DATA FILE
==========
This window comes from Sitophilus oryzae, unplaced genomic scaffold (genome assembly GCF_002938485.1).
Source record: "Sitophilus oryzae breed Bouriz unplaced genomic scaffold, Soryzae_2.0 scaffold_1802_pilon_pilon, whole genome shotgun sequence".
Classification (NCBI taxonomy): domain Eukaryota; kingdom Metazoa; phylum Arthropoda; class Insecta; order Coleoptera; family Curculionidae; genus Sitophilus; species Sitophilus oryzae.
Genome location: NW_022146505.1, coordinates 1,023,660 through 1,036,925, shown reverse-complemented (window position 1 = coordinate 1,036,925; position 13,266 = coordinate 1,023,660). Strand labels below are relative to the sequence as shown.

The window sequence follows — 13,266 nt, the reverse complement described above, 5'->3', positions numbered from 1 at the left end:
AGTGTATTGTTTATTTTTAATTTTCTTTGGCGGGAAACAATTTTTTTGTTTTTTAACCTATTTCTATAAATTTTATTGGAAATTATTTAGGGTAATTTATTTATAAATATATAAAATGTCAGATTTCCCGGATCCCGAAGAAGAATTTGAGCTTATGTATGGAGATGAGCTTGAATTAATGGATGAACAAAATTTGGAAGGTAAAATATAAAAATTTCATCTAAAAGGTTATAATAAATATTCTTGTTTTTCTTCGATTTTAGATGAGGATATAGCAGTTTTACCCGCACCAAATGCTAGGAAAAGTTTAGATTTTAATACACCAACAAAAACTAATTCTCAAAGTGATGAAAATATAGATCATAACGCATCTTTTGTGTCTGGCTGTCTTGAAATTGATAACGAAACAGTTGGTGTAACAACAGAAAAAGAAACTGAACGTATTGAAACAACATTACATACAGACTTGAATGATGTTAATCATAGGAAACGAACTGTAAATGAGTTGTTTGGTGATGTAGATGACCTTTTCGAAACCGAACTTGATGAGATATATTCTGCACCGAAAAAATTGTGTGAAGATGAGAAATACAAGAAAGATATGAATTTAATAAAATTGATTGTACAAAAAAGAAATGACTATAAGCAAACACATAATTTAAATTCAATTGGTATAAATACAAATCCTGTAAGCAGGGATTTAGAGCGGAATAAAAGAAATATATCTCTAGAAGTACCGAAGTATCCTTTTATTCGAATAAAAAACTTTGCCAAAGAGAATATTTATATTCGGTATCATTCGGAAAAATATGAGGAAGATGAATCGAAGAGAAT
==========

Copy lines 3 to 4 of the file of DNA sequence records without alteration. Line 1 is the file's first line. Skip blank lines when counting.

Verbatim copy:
Classification (NCBI taxonomy): domain Eukaryota; kingdom Metazoa; phylum Arthropoda; class Insecta; order Coleoptera; family Curculionidae; genus Sitophilus; species Sitophilus oryzae.
Genome location: NW_022146505.1, coordinates 1,023,660 through 1,036,925, shown reverse-complemented (window position 1 = coordinate 1,036,925; position 13,266 = coordinate 1,023,660). Strand labels below are relative to the sequence as shown.